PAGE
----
She was also the last one standing in that generation of our family, Mum has no more aunts or uncles and it’s really sad for her sons and grandchildren. We’ve lost a whole generation of our family and yes I understand that death comes for all of us but it’s still sad.


March is going to be full of things. Schools are going back next week, parents up and down the land are both happy and nervous! Mother’s Day is in 14 days and St Patrick’s Day is 17 days away. There is a ton of stuff to do on the plot and lighter days are happening.

March also marks a year working from home. Since the 18th March 2020, I’ve been in the office two days, once in the old London office to clear out lockers and once in the Southampton office to post goody bags to the team. I’ve since developed a close relationship with the lady at the Post Office in West Ealing! It’s strange how normal working from home is now, I can’t see that I’ll be back in the office before August (which I’ve always kind of thought that it would be August), because I know the roadmap is aiming for 21 June, but I don’t think that the phases are going to run as smoothly as everyone thinks and I’m not sure that I’ll be comfortable commuting every day until I’ve had a vaccine. We’ll see.

Anyway, let’s hope that this month is better than last month and this March is better than last year!

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Friday Links: Not Getting Too Excited

Happy Friday! You may have noticed my absence in this space over the last couple of months. This is due to a combination of lockdown (I hardly do anything!), SAD (I suck in winter) and WordPress being a bastard (photos are an issue and how much am I prepared to pay to ramble on the internet when I have no intention of trying to make money out of said ramblings, I have huge admiration for the people that do but I’m not able to because it’s too much rejection).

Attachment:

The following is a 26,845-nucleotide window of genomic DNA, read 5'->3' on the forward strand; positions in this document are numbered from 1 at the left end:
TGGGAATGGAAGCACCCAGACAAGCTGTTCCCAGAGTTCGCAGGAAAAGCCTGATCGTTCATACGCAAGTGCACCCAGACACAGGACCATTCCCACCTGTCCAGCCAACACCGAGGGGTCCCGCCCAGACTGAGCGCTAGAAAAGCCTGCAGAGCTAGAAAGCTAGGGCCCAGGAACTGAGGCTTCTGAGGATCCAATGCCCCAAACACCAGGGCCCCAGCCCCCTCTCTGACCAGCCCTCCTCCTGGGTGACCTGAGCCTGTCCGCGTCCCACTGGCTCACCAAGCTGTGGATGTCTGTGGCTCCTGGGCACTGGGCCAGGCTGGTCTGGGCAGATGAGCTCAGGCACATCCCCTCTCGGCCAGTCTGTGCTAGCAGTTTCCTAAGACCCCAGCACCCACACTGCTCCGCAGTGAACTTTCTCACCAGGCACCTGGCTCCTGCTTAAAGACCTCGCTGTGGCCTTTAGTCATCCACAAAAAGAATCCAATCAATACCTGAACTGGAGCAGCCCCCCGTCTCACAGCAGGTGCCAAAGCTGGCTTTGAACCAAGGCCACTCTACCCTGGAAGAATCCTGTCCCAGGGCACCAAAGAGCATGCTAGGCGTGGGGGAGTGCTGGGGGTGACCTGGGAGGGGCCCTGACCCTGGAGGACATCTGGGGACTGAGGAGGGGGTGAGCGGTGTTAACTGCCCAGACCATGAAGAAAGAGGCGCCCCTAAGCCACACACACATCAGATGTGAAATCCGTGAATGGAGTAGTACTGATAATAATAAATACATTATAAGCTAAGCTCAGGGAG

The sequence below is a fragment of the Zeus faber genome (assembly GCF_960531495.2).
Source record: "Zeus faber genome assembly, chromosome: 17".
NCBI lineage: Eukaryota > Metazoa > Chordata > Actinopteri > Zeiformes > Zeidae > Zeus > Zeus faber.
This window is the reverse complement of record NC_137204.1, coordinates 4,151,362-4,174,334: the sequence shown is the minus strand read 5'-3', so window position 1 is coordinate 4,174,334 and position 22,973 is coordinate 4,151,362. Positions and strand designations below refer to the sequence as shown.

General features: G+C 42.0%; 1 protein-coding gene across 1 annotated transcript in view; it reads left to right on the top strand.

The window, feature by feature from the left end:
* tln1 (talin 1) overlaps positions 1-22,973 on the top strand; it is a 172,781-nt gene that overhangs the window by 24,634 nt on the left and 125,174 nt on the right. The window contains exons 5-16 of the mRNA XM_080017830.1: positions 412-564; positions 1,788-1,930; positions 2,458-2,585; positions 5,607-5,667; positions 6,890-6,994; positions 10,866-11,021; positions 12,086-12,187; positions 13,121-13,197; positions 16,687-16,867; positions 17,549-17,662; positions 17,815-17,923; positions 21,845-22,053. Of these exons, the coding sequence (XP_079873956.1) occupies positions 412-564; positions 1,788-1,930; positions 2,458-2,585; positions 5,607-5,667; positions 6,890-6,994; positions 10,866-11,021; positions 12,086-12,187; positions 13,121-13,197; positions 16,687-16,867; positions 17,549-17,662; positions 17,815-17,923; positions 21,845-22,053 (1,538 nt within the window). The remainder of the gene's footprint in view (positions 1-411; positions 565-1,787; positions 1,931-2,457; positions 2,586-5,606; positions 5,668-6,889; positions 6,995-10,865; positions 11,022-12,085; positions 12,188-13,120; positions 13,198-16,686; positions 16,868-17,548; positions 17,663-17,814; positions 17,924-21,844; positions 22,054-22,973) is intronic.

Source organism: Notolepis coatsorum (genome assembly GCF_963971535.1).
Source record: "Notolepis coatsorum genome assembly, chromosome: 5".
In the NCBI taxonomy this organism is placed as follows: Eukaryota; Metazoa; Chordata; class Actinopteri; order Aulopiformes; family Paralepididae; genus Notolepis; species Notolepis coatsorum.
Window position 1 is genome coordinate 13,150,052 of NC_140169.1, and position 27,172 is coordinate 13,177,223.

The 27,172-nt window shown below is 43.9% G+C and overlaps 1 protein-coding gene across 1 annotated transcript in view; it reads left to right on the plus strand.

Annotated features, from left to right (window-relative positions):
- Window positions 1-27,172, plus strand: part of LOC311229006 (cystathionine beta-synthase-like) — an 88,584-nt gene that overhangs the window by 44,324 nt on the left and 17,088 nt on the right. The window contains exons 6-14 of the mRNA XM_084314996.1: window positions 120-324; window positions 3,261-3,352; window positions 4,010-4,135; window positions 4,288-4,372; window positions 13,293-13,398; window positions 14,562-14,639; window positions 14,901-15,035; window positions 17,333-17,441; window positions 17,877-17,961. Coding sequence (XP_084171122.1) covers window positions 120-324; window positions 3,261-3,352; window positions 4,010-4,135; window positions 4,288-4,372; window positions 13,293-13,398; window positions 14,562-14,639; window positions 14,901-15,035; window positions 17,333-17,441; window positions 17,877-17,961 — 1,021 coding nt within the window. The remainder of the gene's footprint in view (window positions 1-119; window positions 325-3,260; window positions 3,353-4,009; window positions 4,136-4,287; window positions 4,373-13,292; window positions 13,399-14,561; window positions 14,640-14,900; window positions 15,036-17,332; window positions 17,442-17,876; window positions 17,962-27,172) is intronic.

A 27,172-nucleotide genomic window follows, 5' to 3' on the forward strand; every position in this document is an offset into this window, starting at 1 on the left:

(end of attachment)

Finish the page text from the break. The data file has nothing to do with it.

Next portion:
Anyway it’s sorted for now, but I need to spend some time editing past posts, there’s nothing in there that I’m ashamed of but there is sharing that I’m less comfortable with now, mostly around small people!

Parks have been a lifeline during the pandemic. Let’s make Buckingham Palace a public space. My ideal would be get rid of the monarchy and make all royal palaces gardens public parks….failing that, this is also a good idea..

The UK government is claiming every success for itself, while blaming us for its failures

The Republican Party Is Now in Its End Stages. We can hope

What I wish I’d had in Texas

Johnson is subdued but his dog is causing havoc. Are you thinking what I’m thinking? Plausible

Lent, explained. The only thing I disagree with is that last paragraph. I was always taught that Lent was supposed to improve us because it taught us we were dependant on God and thus brought us closer to God.

It’s heartless to blame job losses on unemployed people – but it’s how much of Britain thinks. I think one of the results of COVID is that more people will begin to understand how often there is nothing you can do about being unemployed. I’ve been unemployed long enough for it to count as long term unemployed, eight months the first time when the company I worked for went bust because one of the partners was gambling with the tax money and again when a contract ended after 12 months (six months). I didn’t do anything wrong, but there I was unemployed. Check out my posts from August 2009 to April 2010 and then April 201 to November 2011. I did not enjoy working for the nearly seven years after that but I was so relived to have a job even one I hated because unemployment was 100 times worse. That job made me unhappy and one of the things they didn’t do badly was unemployment, it was a generous offer and it (and temping) gave me some breathing space and I cannot tell you how much I love my job. I used to say that I would definitely 100% give up work if I won the lottery, now I’m about 30-70%